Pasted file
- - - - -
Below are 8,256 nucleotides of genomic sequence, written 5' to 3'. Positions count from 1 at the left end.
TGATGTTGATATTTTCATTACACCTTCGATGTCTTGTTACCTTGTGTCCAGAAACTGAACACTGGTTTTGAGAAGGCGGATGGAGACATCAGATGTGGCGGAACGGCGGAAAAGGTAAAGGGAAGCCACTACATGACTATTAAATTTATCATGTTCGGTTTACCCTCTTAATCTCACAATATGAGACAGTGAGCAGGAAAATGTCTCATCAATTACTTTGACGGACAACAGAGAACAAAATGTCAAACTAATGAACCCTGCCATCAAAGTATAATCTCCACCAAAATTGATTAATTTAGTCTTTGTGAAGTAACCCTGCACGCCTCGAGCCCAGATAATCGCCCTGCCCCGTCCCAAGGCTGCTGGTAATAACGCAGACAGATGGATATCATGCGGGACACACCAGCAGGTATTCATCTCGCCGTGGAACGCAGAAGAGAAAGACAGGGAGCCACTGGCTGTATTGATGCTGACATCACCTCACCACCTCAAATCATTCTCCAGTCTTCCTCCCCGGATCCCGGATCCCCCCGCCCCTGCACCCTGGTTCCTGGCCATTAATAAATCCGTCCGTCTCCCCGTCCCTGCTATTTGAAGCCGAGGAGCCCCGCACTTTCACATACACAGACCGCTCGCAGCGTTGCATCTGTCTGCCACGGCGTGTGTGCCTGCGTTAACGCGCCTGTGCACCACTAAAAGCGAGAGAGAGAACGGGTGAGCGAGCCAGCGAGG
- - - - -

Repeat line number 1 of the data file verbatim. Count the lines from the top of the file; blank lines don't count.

Below are 8,256 nucleotides of genomic sequence, written 5' to 3'. Positions count from 1 at the left end.